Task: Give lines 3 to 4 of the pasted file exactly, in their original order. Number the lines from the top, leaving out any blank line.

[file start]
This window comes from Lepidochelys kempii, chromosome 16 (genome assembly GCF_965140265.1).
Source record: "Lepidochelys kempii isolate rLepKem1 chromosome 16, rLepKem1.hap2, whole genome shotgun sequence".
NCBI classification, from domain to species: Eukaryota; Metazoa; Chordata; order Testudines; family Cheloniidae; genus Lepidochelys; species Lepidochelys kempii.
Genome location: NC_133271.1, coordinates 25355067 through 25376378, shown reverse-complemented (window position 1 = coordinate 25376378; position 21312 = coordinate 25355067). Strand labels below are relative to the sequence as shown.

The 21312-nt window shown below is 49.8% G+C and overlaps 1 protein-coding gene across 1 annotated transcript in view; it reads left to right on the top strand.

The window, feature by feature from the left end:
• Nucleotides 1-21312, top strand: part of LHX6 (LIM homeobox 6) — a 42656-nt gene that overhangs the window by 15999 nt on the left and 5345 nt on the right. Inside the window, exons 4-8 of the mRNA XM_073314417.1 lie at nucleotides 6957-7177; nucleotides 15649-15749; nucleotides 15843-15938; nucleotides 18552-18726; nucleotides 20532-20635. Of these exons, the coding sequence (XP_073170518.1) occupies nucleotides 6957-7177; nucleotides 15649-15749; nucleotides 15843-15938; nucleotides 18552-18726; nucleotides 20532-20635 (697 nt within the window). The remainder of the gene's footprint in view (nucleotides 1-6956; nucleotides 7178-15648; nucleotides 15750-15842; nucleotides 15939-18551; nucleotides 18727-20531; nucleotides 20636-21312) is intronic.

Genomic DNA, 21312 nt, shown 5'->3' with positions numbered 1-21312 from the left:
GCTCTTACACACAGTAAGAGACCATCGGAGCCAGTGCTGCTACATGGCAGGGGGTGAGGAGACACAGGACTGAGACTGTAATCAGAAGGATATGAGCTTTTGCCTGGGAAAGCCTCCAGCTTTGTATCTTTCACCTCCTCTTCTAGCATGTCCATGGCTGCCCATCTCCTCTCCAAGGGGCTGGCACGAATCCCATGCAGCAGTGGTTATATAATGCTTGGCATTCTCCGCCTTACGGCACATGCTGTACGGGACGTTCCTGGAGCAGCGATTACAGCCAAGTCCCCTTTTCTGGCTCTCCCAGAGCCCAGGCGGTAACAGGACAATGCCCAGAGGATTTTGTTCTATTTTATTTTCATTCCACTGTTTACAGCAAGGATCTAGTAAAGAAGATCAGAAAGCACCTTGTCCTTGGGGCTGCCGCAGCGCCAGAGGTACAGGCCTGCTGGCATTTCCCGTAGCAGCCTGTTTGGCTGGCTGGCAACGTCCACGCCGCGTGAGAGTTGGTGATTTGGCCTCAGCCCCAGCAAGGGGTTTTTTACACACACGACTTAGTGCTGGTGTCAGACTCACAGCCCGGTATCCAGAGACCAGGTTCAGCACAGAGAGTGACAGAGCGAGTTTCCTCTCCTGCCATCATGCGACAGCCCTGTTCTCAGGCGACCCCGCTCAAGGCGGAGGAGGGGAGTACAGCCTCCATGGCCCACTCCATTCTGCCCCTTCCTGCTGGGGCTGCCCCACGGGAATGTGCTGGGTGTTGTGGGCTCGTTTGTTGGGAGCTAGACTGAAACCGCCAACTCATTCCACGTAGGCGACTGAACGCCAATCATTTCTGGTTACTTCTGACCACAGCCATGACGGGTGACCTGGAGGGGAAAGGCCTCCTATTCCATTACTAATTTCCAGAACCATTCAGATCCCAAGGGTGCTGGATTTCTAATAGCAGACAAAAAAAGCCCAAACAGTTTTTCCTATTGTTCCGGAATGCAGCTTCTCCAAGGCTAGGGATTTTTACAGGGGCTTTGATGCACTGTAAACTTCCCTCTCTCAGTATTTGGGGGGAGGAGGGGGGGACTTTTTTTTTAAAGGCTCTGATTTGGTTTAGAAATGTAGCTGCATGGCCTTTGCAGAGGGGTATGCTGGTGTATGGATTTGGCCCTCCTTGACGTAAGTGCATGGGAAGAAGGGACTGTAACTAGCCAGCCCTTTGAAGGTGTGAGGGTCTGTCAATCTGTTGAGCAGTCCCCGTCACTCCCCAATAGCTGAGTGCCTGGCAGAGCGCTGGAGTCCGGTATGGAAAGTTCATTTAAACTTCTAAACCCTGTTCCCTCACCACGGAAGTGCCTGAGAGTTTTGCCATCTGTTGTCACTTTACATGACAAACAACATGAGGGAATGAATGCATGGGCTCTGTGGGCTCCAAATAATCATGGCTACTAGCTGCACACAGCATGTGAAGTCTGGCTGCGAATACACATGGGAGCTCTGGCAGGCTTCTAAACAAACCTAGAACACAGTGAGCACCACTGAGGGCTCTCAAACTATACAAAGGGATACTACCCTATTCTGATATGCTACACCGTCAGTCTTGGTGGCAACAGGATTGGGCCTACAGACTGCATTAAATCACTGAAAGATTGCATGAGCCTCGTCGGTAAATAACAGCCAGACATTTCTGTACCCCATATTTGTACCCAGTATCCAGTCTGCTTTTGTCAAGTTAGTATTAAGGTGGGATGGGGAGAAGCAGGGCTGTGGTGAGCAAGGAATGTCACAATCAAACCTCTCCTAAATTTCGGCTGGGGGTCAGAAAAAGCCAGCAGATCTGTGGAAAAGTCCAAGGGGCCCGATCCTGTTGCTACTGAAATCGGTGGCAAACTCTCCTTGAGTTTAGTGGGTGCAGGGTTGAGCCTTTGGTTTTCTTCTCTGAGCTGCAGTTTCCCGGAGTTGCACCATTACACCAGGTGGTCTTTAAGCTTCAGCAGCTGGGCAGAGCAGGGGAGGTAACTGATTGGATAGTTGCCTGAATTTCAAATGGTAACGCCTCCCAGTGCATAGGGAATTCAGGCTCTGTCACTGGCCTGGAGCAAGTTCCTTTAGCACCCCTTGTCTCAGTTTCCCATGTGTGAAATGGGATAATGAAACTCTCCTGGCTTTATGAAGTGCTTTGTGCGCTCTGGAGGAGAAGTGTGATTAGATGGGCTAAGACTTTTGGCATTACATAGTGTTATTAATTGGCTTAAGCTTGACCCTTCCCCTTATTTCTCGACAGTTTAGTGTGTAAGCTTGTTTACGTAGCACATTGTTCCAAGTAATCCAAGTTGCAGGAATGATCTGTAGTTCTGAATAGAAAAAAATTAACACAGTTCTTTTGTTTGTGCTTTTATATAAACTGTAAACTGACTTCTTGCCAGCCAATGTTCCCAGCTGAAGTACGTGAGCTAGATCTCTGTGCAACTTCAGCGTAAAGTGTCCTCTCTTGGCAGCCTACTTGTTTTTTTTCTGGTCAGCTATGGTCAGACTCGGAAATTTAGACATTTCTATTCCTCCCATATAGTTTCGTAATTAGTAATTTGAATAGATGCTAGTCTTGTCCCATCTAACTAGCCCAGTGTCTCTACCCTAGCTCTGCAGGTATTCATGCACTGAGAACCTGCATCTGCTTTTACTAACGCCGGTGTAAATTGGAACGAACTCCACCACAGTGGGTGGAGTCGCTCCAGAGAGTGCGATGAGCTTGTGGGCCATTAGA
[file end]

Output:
NCBI classification, from domain to species: Eukaryota; Metazoa; Chordata; order Testudines; family Cheloniidae; genus Lepidochelys; species Lepidochelys kempii.
Genome location: NC_133271.1, coordinates 25355067 through 25376378, shown reverse-complemented (window position 1 = coordinate 25376378; position 21312 = coordinate 25355067). Strand labels below are relative to the sequence as shown.